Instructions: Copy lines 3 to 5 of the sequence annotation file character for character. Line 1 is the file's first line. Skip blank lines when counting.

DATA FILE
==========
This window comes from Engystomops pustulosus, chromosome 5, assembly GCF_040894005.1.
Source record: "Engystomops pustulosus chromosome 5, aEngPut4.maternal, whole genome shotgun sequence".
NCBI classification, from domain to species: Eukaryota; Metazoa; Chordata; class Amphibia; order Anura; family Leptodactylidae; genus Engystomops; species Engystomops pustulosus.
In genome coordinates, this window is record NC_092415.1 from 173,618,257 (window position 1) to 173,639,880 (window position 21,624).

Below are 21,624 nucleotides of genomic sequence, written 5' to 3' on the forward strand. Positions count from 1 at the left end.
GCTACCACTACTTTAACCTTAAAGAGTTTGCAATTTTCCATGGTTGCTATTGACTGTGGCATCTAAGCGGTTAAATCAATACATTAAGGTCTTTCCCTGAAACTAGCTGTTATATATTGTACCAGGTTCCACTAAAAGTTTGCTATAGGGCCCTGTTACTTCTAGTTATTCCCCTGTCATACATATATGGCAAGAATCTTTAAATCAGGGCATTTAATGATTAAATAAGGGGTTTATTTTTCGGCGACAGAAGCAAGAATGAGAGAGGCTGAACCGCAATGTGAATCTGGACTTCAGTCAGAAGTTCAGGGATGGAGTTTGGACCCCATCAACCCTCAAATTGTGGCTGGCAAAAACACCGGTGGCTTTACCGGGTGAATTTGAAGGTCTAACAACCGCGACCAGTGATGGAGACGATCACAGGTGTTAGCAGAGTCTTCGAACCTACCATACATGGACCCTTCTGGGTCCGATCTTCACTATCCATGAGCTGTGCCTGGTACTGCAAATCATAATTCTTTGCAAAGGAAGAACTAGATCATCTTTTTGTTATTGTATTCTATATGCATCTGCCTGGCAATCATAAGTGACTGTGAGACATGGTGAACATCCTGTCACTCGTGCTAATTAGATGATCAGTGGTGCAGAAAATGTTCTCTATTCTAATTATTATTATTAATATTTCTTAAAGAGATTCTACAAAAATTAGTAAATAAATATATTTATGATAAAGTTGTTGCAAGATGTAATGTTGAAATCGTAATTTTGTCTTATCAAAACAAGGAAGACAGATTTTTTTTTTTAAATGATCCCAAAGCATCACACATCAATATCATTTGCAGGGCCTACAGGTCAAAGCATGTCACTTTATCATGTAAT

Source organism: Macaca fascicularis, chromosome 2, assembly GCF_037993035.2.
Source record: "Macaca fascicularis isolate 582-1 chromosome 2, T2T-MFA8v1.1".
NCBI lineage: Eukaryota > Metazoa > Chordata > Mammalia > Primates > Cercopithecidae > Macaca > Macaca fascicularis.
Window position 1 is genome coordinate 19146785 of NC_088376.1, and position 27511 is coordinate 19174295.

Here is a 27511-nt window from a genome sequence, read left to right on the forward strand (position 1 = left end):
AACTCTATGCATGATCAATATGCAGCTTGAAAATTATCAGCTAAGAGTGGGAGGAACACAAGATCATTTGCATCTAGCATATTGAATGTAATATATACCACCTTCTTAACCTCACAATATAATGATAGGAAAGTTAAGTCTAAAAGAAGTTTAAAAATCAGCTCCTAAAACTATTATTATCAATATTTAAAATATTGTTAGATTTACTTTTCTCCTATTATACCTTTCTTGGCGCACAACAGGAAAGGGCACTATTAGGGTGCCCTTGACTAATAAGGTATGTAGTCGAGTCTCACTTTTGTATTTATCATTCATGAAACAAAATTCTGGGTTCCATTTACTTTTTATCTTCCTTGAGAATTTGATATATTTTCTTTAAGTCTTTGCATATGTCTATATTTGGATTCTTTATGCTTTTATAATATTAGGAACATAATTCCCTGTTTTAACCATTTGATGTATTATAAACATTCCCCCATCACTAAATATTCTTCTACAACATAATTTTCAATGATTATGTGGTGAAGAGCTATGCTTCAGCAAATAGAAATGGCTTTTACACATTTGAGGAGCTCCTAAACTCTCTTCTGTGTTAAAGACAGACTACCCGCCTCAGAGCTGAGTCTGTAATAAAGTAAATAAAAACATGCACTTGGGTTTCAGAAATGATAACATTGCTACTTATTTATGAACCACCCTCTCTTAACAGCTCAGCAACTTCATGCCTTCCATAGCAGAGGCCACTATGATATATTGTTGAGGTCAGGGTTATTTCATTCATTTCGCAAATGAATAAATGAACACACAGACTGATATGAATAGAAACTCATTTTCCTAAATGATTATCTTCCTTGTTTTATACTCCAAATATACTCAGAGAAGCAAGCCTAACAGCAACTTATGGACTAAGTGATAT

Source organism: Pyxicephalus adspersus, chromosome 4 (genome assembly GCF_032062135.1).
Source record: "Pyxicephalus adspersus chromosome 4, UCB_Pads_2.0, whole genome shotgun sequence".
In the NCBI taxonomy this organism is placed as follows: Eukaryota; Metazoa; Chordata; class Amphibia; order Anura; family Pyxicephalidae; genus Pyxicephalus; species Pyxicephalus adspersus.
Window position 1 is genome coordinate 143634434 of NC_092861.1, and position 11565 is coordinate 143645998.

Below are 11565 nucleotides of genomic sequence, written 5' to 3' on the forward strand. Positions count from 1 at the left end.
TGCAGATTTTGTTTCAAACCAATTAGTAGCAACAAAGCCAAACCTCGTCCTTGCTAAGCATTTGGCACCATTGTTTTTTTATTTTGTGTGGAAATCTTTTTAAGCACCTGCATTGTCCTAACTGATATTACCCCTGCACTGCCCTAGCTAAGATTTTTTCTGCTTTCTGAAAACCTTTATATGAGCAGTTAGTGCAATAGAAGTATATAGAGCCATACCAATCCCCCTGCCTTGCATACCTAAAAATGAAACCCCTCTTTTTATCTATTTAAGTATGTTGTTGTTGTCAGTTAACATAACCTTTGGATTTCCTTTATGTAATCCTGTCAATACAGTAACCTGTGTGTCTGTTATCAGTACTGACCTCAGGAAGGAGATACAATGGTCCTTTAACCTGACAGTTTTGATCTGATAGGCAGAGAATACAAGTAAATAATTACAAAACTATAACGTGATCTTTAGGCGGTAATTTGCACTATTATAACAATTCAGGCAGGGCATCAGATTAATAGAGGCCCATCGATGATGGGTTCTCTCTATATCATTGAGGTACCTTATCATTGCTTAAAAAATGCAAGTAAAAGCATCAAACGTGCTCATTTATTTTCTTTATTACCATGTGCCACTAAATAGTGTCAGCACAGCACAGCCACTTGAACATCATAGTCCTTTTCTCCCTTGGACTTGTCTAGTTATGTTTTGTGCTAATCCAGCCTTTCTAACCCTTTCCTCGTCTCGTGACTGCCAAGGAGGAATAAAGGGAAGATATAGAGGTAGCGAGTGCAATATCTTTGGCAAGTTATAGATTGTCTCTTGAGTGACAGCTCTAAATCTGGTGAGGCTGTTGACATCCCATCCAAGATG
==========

NCBI classification, from domain to species: Eukaryota; Metazoa; Chordata; class Amphibia; order Anura; family Leptodactylidae; genus Engystomops; species Engystomops pustulosus.
In genome coordinates, this window is record NC_092415.1 from 173,618,257 (window position 1) to 173,639,880 (window position 21,624).

Below are 21,624 nucleotides of genomic sequence, written 5' to 3' on the forward strand. Positions count from 1 at the left end.